Oregon officials lying about cost of environmental measures 

Thanks to large influxes of new residents from out-of-state, Oregon has been tilting leftward politically over the last few decades, much to the chagrin of many long-term residents. Further, Portland has become the laboratory for every new and allegedly forward-thinking urban planning and environmental measure that social scientists can dream up. The problem is that the state's new-found love of progressive policies often comes with a hefty price tag. And what's worse, state officials have been caught red-handed hiding the cost of one of the Democratic governor's signature environmental initiatives. According to The Oregonian:

State officials deliberately underestimated the cost of Gov. Ted Kulongoski's plan to lure green energy companies to Oregon with big taxpayer subsidies, resulting in a program that cost 40 times more than unsuspecting lawmakers were told, an investigation by The Oregonian shows.

Records also show that the program, a favorite of Kulongoski's known as the Business Energy Tax Credit, has given millions of dollars to failed companies while voters are being asked to raise income taxes because the state budget doesn't have enough to pay for schools and other programs.

The incentives are now under intense scrutiny at the Oregon Department of Energy, which is scrambling to curb their skyrocketing costs.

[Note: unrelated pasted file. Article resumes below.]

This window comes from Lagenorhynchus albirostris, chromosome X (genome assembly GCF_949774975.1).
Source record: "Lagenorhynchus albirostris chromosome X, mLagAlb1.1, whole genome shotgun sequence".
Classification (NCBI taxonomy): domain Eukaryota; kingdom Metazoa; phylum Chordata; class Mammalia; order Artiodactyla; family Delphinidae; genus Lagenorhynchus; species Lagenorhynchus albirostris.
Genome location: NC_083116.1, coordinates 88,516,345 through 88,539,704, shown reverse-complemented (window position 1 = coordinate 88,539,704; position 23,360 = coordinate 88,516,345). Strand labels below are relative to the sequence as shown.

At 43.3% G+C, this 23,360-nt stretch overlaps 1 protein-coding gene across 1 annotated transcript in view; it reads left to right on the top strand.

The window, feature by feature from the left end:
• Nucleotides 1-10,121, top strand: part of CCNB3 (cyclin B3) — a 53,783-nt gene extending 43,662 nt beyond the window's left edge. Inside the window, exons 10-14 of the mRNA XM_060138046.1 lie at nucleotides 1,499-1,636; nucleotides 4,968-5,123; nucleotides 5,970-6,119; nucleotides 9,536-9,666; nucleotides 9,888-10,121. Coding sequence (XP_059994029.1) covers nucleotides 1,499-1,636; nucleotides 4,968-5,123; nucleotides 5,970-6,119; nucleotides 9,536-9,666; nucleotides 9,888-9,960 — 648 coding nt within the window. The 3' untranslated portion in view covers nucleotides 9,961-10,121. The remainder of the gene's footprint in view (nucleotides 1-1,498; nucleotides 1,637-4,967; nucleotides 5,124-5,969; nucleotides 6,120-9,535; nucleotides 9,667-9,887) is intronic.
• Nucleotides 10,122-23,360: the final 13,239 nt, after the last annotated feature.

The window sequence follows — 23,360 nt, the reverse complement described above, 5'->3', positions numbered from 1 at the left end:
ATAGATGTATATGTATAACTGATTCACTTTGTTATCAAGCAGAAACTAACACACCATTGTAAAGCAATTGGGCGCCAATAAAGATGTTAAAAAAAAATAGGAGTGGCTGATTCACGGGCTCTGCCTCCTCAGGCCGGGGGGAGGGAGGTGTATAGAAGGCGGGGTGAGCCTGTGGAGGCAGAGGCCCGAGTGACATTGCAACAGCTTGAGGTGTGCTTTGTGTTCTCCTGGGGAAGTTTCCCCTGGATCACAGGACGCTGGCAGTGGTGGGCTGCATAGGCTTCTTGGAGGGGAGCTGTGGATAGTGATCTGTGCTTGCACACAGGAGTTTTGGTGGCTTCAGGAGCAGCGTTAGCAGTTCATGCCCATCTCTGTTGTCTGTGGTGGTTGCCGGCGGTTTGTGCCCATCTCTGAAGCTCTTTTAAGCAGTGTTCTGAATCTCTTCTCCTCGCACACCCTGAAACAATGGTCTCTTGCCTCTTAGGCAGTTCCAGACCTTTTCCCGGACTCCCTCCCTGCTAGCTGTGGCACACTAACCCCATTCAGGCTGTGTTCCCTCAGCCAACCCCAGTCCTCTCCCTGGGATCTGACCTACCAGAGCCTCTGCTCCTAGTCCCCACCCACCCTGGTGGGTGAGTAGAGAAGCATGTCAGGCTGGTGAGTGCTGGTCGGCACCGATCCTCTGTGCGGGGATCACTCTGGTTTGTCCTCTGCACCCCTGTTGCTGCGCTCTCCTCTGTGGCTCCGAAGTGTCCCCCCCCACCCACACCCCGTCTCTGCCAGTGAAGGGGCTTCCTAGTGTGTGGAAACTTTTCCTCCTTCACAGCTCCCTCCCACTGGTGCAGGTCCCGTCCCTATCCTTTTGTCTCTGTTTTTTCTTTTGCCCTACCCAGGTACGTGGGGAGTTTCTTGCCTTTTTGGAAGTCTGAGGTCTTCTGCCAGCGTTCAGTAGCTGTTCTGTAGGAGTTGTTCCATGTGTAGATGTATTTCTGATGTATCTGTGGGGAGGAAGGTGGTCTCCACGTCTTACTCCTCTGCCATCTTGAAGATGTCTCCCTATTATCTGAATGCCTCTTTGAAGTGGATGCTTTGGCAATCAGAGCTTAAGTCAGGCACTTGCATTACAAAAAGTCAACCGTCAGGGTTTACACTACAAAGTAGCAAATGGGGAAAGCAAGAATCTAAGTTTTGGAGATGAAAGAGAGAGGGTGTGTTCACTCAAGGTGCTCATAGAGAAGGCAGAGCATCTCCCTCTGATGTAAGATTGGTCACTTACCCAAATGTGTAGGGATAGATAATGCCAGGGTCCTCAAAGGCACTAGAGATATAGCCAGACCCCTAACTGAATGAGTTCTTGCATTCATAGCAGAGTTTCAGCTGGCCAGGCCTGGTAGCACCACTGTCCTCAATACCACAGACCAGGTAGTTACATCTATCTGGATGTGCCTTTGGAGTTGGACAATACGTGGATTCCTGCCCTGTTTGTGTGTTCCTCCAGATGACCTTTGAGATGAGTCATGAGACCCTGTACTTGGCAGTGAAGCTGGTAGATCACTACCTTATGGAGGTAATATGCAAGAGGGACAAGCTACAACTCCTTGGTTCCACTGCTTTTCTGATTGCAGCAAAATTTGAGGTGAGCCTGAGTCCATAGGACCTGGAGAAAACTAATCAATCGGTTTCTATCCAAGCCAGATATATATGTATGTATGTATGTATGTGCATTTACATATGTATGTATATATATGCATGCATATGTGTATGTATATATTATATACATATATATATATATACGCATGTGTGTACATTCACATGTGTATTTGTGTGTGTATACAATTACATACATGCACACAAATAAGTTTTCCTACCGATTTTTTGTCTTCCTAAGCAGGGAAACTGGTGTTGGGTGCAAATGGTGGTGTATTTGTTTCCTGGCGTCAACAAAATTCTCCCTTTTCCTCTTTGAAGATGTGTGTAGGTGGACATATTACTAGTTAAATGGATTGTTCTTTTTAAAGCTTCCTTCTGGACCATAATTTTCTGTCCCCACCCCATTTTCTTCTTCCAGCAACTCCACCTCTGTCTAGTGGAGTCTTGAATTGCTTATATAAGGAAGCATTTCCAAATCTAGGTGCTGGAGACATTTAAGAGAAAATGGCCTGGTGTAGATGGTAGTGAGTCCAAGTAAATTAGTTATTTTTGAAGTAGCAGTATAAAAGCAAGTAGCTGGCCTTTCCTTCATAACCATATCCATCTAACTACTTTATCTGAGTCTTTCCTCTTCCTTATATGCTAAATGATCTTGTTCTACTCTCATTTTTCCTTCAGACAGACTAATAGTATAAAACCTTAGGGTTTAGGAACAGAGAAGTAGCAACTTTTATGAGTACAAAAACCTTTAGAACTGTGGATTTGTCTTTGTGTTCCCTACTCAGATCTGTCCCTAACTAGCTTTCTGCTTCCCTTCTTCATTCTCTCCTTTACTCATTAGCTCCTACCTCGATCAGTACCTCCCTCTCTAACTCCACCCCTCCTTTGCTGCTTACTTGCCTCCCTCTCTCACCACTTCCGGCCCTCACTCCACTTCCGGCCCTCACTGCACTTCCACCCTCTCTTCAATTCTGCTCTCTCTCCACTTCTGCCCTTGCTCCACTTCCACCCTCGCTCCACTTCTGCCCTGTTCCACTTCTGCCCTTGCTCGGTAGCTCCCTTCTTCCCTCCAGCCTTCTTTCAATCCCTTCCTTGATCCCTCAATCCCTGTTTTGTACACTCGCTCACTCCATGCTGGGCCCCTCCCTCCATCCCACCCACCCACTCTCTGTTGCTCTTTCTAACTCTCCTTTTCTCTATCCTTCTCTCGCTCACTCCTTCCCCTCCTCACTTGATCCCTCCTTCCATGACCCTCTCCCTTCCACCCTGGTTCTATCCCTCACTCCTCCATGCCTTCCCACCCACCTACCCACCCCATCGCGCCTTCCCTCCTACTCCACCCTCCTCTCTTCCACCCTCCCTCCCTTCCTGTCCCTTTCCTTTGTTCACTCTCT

Here's the nitty-gritty from The Oregonian's investigation according to a release from the Institute for Energy Research:

--According to documents obtained under Oregon's public records law, agency officials estimated in a Nov. 16, 2006, spreadsheet that expanding the [green energy] tax credits would cost taxpayers an additional $13 million in 2007-09. But after a series of scratch-outs and scribbled notes, a new spreadsheet pared the cost to $1.8 million. And when energy officials handed their final estimate to the Legislature in February 2007, they pegged the added cost at just $1.2 million for the first two years and $4.1 million for 2009-11.

--The higher estimates were never shown to lawmakers. Current and former energy staffers acknowledged a clear attempt to minimize the cost of the subsidies.

Voters in Oregon -- a state with a weak tax base, high unemployment and a hostile business climate --  are no doubt pleased to learn that the state officials are putting politics above integrity and fiscal responsibility.

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Mark Hemingway

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